2. Safe harbor Safe harbor statement under the Private Securities Litigation Reform Act of 1995: This presentation may contain forward-looking statements that involve risks, uncertainties, and assumptions. If any such uncertainties materialize or if any of the assumptions proves incorrect, the results of, inc. could differ materially from the results expressed or implied by the forward-looking statements we make. All statements other than statements of historical fact could be deemed forward-looking, including any projections of product or service availability, subscriber growth, earnings, revenues, or other financial items and any statements regarding strategies or plans of management for future operations, statements of belief, any statements concerning new, planned, or upgraded services or technology developments and customer contracts or use of our services. The risks and uncertainties referred to above include – but are not limited to – risks associated with developing and delivering new functionality for our service, new products and services, our new business model, our past operating losses, possible fluctuations in our operating results and rate of growth, interruptions or delays in our Web hosting, breach of our security measures, the outcome of any litigation, risks associated with completed and any possible mergers and acquisitions, the immature market in which we operate, our relatively limited operating history, our ability to expand, retain, and motivate our employees and manage our growth, new releases of our service and successful customer deployment, our limited history reselling products, and utilization and selling to larger enterprise customers. Further information on potential factors that could affect the financial results of, inc. is included in our annual report on Form 10-K for the most recent fiscal year and in our quarterly report on Form 10-Q for the most recent fiscal quarter. These documents and others containing important disclosures are available on the SEC Filings section of the Investor Information section of our Web site. Any unreleased services or features referenced in this or other presentations, press releases or public statements are not currently available and may not be delivered on time or at all. Customers who purchase our services should make the purchase decisions based upon features that are currently available., inc. assumes no obligation and does not intend to update these forward-looking statements.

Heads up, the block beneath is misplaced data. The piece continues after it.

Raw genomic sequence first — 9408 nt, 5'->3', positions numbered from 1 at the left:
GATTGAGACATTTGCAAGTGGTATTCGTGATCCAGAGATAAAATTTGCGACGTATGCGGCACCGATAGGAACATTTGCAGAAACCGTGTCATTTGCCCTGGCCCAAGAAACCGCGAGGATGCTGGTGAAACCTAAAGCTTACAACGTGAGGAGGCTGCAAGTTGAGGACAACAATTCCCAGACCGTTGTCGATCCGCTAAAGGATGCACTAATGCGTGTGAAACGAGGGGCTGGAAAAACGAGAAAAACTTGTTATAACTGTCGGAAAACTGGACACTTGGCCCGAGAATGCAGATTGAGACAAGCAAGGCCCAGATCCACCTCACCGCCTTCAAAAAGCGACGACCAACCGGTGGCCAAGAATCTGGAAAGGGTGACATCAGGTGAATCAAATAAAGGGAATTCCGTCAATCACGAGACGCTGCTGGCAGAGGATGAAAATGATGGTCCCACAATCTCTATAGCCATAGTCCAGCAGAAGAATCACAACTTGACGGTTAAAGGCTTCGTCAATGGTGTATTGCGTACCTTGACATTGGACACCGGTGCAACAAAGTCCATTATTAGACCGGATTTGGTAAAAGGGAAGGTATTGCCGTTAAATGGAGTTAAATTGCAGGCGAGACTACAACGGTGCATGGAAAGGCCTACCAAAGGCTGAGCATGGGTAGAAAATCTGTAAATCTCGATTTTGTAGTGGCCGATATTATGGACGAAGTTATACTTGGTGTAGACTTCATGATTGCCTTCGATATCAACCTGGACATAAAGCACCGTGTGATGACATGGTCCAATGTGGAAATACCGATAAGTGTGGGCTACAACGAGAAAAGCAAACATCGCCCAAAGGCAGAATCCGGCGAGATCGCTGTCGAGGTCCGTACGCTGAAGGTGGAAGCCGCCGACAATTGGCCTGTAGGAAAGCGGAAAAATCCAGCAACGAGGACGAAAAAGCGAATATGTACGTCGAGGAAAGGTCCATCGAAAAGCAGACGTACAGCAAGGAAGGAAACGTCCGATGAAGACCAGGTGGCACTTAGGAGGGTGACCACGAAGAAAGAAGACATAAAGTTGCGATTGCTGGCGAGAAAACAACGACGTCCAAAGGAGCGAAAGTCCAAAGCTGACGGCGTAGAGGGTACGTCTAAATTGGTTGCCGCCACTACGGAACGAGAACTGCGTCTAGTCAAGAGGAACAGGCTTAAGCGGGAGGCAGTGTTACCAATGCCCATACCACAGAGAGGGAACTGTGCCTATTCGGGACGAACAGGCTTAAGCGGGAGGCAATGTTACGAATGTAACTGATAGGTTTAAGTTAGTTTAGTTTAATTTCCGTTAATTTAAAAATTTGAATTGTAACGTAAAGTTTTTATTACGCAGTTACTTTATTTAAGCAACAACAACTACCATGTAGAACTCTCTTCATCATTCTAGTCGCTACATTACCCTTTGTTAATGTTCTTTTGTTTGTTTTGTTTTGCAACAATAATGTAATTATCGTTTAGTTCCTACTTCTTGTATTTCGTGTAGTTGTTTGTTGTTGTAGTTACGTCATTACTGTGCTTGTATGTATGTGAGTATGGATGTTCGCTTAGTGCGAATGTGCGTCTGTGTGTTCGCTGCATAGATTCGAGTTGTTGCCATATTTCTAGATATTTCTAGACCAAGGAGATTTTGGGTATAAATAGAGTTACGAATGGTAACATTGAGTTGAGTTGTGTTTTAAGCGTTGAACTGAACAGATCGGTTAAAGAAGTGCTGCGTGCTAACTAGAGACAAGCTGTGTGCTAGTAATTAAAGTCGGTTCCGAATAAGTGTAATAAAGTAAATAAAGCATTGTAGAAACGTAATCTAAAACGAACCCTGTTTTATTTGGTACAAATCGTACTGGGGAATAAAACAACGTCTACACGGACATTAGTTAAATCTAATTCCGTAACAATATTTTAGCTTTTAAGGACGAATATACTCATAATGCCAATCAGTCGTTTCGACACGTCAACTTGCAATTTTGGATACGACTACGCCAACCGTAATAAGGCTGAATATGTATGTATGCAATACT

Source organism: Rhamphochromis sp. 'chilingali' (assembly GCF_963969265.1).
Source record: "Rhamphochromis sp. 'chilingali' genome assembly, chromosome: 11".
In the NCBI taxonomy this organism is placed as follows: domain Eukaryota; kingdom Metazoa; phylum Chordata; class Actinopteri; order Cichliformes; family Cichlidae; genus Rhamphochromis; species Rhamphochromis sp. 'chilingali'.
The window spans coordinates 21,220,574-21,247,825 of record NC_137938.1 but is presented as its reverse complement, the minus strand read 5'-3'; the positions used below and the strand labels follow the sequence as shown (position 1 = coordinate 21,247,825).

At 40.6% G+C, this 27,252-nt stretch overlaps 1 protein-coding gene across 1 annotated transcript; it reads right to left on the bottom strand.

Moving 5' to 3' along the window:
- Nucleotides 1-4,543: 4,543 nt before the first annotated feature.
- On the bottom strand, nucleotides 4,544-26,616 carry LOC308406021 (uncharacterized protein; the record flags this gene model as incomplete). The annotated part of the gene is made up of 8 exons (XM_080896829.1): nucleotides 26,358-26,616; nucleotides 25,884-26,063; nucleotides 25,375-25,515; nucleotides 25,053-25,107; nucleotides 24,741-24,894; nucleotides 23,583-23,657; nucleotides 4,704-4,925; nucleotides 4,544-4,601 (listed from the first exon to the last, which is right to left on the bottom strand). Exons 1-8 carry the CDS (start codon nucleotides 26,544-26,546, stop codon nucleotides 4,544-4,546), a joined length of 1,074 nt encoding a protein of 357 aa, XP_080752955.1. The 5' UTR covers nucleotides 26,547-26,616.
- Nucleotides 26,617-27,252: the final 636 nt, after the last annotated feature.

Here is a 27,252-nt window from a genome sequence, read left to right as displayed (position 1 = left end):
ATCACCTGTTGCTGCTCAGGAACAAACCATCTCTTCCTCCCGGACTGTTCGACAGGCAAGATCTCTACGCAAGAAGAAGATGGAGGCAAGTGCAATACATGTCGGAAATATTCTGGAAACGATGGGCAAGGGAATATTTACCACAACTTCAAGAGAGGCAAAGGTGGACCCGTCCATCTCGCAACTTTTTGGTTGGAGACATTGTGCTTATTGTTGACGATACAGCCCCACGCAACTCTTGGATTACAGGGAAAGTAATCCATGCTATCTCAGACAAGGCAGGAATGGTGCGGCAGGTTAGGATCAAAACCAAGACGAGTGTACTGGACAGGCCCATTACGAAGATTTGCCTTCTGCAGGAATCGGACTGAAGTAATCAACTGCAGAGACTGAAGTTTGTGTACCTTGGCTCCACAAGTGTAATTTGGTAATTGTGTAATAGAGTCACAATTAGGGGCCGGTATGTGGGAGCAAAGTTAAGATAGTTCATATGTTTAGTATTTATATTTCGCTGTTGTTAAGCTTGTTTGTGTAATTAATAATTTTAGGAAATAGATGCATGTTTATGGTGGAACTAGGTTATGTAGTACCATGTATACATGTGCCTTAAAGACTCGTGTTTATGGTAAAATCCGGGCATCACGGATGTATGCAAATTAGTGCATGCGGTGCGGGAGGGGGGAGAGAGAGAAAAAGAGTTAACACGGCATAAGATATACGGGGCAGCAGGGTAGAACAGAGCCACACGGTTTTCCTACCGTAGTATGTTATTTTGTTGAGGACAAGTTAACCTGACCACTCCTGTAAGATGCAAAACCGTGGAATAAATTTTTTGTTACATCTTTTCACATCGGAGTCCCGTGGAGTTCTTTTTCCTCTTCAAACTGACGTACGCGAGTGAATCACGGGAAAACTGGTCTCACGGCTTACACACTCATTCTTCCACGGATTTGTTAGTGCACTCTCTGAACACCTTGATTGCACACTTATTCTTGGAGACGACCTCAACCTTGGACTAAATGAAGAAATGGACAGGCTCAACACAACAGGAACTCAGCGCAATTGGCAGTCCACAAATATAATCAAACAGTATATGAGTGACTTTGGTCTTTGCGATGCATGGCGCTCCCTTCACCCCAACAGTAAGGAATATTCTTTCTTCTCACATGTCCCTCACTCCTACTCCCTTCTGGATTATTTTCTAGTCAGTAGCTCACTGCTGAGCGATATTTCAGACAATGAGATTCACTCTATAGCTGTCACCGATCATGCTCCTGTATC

3. Tom Gersic Director, Mobile Services Delivery @tomgersic